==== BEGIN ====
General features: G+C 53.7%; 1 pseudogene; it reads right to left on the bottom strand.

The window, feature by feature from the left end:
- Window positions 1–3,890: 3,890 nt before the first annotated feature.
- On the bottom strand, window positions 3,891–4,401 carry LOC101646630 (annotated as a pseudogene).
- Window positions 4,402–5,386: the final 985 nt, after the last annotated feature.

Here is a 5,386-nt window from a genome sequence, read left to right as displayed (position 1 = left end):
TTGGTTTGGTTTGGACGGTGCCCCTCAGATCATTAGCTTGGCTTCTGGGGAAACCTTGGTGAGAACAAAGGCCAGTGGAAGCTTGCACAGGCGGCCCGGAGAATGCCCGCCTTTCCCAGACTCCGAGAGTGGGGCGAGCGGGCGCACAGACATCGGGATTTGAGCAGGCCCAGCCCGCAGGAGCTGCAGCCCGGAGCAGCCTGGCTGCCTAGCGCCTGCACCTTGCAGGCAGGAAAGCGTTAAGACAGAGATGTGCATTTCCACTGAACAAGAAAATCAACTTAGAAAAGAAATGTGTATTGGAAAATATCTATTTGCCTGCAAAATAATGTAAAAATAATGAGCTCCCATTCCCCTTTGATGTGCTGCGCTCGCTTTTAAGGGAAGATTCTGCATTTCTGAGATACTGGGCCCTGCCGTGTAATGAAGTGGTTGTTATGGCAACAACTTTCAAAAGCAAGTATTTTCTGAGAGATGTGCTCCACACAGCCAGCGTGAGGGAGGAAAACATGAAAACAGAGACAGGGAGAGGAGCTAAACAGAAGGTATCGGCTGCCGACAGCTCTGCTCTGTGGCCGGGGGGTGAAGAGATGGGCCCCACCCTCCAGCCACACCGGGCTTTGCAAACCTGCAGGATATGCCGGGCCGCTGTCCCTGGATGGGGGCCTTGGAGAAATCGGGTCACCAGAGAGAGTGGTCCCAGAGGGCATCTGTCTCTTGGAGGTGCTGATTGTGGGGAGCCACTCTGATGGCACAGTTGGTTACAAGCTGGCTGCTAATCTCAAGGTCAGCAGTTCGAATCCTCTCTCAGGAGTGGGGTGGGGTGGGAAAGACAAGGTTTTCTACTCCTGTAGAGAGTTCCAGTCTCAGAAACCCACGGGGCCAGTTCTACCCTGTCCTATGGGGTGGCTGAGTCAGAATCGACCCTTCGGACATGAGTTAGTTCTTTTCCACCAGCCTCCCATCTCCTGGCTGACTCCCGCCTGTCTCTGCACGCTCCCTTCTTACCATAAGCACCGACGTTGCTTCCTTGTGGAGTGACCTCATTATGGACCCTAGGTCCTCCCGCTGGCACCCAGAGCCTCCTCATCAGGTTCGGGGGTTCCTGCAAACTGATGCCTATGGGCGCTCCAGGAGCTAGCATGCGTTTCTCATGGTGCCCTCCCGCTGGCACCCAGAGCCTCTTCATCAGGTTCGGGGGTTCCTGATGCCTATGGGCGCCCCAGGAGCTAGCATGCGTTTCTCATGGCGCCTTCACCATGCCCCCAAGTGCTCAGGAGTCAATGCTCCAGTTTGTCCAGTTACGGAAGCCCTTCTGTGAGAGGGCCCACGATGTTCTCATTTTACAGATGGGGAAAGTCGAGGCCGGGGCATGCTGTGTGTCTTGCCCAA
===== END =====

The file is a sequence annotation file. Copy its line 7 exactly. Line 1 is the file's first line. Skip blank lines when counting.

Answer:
TTGGTTTGGTTTGGACGGTGCCCCTCAGATCATTAGCTTGGCTTCTGGGGAAACCTTGGTGAGAACAAAGGCCAGTGGAAGCTTGCACAGGCGGCCCGGAGAATGCCCGCCTTTCCCAGACTCCGAGAGTGGGGCGAGCGGGCGCACAGACATCGGGATTTGAGCAGGCCCAGCCCGCAGGAGCTGCAGCCCGGAGCAGCCTGGCTGCCTAGCGCCTGCACCTTGCAGGCAGGAAAGCGTTAAGACAGAGATGTGCATTTCCACTGAACAAGAAAATCAACTTAGAAAAGAAATGTGTATTGGAAAATATCTATTTGCCTGCAAAATAATGTAAAAATAATGAGCTCCCATTCCCCTTTGATGTGCTGCGCTCGCTTTTAAGGGAAGATTCTGCATTTCTGAGATACTGGGCCCTGCCGTGTAATGAAGTGGTTGTTATGGCAACAACTTTCAAAAGCAAGTATTTTCTGAGAGATGTGCTCCACACAGCCAGCGTGAGGGAGGAAAACATGAAAACAGAGACAGGGAGAGGAGCTAAACAGAAGGTATCGGCTGCCGACAGCTCTGCTCTGTGGCCGGGGGGTGAAGAGATGGGCCCCACCCTCCAGCCACACCGGGCTTTGCAAACCTGCAGGATATGCCGGGCCGCTGTCCCTGGATGGGGGCCTTGGAGAAATCGGGTCACCAGAGAGAGTGGTCCCAGAGGGCATCTGTCTCTTGGAGGTGCTGATTGTGGGGAGCCACTCTGATGGCACAGTTGGTTACAAGCTGGCTGCTAATCTCAAGGTCAGCAGTTCGAATCCTCTCTCAGGAGTGGGGTGGGGTGGGAAAGACAAGGTTTTCTACTCCTGTAGAGAGTTCCAGTCTCAGAAACCCACGGGGCCAGTTCTACCCTGTCCTATGGGGTGGCTGAGTCAGAATCGACCCTTCGGACATGAGTTAGTTCTTTTCCACCAGCCTCCCATCTCCTGGCTGACTCCCGCCTGTCTCTGCACGCTCCCTTCTTACCATAAGCACCGACGTTGCTTCCTTGTGGAGTGACCTCATTATGGACCCTAGGTCCTCCCGCTGGCACCCAGAGCCTCCTCATCAGGTTCGGGGGTTCCTGCAAACTGATGCCTATGGGCGCTCCAGGAGCTAGCATGCGTTTCTCATGGTGCCCTCCCGCTGGCACCCAGAGCCTCTTCATCAGGTTCGGGGGTTCCTGATGCCTATGGGCGCCCCAGGAGCTAGCATGCGTTTCTCATGGCGCCTTCACCATGCCCCCAAGTGCTCAGGAGTCAATGCTCCAGTTTGTCCAGTTACGGAAGCCCTTCTGTGAGAGGGCCCACGATGTTCTCATTTTACAGATGGGGAAAGTCGAGGCCGGGGCATGCTGTGTGTCTTGCCCAA